We often like to hang out in places where we have had fun, and avoid places where we didn't. That is why we may love going to a specific vacation spot more than once, why we like to sit around campfires or sit on the beach or go camping. These are the spots where we made great memories, memories with the family, and friends. Those memories were cemented by hormones like oxytocin and serotonin. Hormones help create strong memories. Just thinking about fun times you had can help bring up feelings of love and happiness.
So these researches wanted to test this theory out and they made a cute little mouse house.
They gave the mouse house two rooms separated by a door. The little mouses, (I like that better than calling them mice) could scamper along to either room they wanted at any time. First, they let the little mouses spend 24 hours in one room with their other little mouse friends, followed by 24 hours in the other room all by themselves. On the third day, they opened up both the rooms again and gave the little mouses complete freedom to go back and forth through the door to either room that they chose. The researchers logged the amount of time each mouse spent in each room.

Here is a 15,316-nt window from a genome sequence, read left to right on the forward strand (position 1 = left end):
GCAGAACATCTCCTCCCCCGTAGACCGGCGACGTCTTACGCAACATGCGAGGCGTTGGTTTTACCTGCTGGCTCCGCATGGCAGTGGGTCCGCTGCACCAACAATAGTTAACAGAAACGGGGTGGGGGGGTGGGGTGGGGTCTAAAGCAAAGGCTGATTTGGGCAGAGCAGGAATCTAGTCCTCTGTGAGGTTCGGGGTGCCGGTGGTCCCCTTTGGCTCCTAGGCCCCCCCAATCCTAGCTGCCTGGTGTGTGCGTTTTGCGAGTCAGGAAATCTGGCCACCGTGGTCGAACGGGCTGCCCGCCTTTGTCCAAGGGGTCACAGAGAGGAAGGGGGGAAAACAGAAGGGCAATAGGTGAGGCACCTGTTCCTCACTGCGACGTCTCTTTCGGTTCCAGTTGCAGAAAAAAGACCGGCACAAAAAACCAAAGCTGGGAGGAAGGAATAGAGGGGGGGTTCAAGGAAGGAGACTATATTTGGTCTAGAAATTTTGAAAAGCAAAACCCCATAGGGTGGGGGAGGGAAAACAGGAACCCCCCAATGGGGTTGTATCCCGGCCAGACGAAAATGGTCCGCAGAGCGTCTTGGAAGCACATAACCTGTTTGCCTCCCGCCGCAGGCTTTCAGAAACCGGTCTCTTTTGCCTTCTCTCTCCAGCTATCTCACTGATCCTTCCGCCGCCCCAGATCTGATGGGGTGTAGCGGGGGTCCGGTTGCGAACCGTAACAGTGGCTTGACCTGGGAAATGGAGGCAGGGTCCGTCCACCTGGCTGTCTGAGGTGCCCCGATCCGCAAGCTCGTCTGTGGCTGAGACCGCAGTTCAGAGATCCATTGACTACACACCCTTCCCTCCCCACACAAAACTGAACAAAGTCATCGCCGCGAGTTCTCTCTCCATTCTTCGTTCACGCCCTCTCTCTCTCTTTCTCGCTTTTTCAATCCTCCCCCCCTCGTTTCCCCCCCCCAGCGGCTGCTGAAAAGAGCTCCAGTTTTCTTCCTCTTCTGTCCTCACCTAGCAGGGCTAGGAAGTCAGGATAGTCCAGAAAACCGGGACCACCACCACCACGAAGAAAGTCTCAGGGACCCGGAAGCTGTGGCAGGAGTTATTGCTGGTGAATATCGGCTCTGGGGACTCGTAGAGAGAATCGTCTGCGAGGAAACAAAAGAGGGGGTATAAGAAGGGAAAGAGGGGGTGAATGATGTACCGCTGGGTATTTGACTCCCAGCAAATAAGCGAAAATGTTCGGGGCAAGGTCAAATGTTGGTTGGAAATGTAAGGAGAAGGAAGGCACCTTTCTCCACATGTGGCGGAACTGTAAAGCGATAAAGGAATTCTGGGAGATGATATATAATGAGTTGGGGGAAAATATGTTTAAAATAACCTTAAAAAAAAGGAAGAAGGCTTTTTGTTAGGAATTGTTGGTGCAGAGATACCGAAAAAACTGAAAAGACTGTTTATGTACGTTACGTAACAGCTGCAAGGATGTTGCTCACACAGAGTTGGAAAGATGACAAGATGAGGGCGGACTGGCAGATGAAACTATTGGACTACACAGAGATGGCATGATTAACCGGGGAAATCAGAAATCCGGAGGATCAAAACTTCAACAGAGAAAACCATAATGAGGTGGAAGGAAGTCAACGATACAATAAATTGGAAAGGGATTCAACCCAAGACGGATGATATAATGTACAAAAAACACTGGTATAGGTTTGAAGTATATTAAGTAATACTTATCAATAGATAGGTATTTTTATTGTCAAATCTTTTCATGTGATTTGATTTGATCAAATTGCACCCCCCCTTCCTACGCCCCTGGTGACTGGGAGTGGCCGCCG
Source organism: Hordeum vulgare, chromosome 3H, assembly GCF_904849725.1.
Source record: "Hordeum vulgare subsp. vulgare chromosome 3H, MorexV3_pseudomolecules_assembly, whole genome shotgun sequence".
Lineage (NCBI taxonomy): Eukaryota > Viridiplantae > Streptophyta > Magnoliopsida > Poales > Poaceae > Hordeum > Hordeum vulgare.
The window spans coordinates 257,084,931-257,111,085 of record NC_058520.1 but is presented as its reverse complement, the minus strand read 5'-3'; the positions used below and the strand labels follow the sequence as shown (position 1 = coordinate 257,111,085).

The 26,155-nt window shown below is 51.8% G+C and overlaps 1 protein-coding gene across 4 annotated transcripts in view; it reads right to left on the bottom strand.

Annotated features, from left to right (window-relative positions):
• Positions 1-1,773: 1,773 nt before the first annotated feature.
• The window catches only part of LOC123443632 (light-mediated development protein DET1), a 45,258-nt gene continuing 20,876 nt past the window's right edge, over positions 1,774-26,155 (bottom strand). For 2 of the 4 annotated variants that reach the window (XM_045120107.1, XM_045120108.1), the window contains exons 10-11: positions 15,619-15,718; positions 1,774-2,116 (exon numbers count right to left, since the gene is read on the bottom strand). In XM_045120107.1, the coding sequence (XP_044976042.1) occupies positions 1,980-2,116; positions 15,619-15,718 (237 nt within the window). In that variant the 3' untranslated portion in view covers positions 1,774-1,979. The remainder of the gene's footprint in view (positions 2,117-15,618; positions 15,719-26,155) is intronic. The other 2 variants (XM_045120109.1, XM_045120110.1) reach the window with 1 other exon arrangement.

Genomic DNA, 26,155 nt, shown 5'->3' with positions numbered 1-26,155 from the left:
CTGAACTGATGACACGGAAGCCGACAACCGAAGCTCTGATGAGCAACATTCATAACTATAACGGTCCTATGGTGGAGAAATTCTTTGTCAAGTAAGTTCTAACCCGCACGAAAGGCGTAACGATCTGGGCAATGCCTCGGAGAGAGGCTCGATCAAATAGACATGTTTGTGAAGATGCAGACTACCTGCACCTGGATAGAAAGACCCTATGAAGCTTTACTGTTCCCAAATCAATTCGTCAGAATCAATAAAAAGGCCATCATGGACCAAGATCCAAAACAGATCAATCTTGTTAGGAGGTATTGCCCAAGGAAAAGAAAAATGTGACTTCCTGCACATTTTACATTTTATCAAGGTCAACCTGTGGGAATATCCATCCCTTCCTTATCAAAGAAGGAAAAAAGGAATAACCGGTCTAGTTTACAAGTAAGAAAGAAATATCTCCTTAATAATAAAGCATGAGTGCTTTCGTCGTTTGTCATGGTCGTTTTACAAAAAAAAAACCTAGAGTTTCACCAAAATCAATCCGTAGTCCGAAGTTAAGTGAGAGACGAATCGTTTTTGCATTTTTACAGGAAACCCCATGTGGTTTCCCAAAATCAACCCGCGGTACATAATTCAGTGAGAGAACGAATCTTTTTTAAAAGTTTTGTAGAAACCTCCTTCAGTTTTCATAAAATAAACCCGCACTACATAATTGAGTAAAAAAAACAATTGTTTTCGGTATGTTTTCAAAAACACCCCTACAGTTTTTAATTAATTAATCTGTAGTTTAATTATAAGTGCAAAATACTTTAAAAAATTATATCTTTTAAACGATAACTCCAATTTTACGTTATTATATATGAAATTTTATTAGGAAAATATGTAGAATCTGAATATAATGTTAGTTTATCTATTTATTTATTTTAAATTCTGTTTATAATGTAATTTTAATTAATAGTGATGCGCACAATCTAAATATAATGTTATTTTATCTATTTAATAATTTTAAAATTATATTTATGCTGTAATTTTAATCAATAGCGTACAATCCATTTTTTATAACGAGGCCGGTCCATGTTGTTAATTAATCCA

Like humans, the little mouses preferred to spend time in the space that reminded them of having fun and feeling good. The companionship of other little mouses was key to making the little mouse feel good.
They tested the mice again in mice that had their oxytocin blocked and those mice did not change rooms at all.
Being with friends releases oxytocin and oxytocin helps us feel loved, accepted, and connected.
Spending time with our friends is important.
You can give yourself a boost of oxytocin and serotonin in your own living room by training your brain. We control our emotions with our thoughts.
Research from the University of North Carolina at Chapel Hill found it is possible for a person to self-generate positive emotions through compassion training in ways that make him or her physically healthier by practicing loving-kindness meditation. Loving-kindness meditation changes brain structure in a way that cultivates empathy and altruism.
In this experiment, half of the participants were randomly assigned to attend a 6-week loving-kindness meditation where they learned how to cultivate positive feelings of love, compassion, and goodwill toward themselves and others. The other half of the participants remained on a waiting list for the course.